http://www.tcm.com/this-month/movie-news.html?id=1252851&name=TCM-Remembers-Gene-Wilder-1933-2016-

  6. dakinikat says:

    #HealthNews: The CDC is low on funds to fight Zika: basically, we’re out of Money’ http://buff.ly/2c1irTb

  7. quixote says:

    I don’t know how “Prince Myshkin” is meant in the film (I’m looking forward to seeing it for the first time!). But in Dostoevsky’s novel, and often in Russian literature in general, “idiot” is meant more as God’s Fool than “very dumb person.” Myshkin is socially hopeless and can’t wrap his mind around the intricate maneuvering necessary in social situations. But by the end of the story it’s also clear he’s the one with good will toward people, and he has a better grasp of what’s real and what is not than the very clever people who, right to the end, never do understand who they’re laughing at.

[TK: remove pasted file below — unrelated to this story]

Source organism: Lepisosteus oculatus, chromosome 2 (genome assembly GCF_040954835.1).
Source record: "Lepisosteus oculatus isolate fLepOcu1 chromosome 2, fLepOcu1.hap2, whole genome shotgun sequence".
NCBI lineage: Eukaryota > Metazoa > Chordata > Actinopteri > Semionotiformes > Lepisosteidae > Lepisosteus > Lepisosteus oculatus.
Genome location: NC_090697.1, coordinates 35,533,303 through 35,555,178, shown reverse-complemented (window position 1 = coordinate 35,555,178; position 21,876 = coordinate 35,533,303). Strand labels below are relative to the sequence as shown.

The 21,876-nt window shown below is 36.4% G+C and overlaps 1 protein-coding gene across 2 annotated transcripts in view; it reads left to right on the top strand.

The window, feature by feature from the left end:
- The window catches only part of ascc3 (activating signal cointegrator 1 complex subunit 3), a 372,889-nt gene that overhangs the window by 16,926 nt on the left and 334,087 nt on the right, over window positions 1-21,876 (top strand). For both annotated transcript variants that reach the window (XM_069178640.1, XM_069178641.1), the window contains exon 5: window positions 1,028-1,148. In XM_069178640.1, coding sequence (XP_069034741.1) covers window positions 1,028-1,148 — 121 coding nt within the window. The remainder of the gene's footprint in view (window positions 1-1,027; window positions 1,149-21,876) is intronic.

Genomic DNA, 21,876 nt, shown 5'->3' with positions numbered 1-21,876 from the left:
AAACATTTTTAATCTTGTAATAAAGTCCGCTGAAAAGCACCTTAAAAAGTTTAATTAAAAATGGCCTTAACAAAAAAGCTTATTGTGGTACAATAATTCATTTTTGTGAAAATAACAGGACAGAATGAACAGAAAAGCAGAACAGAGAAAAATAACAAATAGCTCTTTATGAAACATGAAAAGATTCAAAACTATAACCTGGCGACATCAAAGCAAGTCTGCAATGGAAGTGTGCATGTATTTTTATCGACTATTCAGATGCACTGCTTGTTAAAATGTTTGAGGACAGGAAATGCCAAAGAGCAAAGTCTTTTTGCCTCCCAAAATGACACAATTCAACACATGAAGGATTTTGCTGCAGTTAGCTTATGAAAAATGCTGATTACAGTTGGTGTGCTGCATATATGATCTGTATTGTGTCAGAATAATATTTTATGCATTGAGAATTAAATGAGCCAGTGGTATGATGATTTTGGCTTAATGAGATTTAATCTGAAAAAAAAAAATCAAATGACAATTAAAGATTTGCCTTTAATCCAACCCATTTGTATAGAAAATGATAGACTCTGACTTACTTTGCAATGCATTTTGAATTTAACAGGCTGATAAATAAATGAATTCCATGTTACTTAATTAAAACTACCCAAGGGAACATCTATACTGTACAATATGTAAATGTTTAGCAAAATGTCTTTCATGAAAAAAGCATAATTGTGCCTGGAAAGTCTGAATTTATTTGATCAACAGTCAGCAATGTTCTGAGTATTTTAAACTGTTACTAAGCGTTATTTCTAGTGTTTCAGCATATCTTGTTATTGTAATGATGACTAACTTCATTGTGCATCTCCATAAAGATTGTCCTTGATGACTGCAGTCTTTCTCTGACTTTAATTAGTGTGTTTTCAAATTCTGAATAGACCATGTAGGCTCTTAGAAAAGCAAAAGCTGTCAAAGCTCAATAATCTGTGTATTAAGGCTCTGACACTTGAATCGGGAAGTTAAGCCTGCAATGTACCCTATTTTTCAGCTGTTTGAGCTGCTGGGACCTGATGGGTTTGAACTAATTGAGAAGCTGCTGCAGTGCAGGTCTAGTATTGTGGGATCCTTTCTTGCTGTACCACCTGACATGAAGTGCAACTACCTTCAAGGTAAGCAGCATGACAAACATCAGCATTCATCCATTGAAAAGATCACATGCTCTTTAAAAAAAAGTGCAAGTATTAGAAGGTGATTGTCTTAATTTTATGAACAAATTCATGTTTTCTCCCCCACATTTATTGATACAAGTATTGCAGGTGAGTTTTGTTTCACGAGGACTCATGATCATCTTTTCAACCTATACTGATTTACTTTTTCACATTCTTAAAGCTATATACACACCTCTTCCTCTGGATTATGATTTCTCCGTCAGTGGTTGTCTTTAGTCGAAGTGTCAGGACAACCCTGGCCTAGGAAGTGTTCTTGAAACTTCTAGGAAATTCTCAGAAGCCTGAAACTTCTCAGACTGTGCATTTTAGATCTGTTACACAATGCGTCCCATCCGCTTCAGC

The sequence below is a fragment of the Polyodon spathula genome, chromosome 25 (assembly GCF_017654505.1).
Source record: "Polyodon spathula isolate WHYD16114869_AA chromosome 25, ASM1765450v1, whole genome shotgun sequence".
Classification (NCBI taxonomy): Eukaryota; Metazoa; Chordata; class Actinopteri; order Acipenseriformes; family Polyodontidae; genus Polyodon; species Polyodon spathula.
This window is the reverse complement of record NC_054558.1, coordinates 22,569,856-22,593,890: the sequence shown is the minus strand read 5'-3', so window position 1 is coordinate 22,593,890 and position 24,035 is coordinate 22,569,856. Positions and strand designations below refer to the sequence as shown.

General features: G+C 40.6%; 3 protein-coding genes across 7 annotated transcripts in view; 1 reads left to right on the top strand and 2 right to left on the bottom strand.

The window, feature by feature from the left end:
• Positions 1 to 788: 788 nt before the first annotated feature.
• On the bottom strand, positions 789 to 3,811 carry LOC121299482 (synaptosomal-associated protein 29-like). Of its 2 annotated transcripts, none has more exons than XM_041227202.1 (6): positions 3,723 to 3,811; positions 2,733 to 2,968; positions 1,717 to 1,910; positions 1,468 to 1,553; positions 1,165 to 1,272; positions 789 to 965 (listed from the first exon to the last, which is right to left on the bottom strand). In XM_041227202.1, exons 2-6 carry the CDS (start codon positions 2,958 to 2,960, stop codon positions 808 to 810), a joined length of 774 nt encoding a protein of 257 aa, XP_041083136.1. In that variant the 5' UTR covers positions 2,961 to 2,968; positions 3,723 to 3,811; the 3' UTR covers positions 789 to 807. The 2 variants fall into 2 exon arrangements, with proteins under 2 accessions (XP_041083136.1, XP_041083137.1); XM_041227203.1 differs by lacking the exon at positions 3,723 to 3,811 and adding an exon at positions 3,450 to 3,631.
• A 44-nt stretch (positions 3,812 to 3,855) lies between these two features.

So, in some ways, a lot like the way Wilder played many of his characters. He was so great and wonderful!

    • bostonboomer says:

      I loved that novel.

    • Beata says:

      Yes, there is a long tradition of the “Holy Fool” ( yurodivy ) in the Russian Orthodox Church. The “Holy Fool” is a revered figure who may appear crazy, dumb or silly but is not. In fact, the “Holy Fool” is considered blessed by God with special insight into the divine aspects of life that ordinary people cannot understand.

      I have always suspected that the Soviet term “useful fool” to describe willing pawns in their political system was a way to make fun of the old Church beliefs.

      • bostonboomer says:

        I really doubt that Mel Brooks intended it as an insult.

        • Beata says:

          I don’t understand what you are saying, BB. I was not implying that Mel Brooks was insulting anyone or anything. I was just commenting further on what quixote wrote about “Holy Fools” in Russian tradition. They were ( are ) beloved figures.

          I guess I didn’t make myself clear.

    • Minkoff Minx says: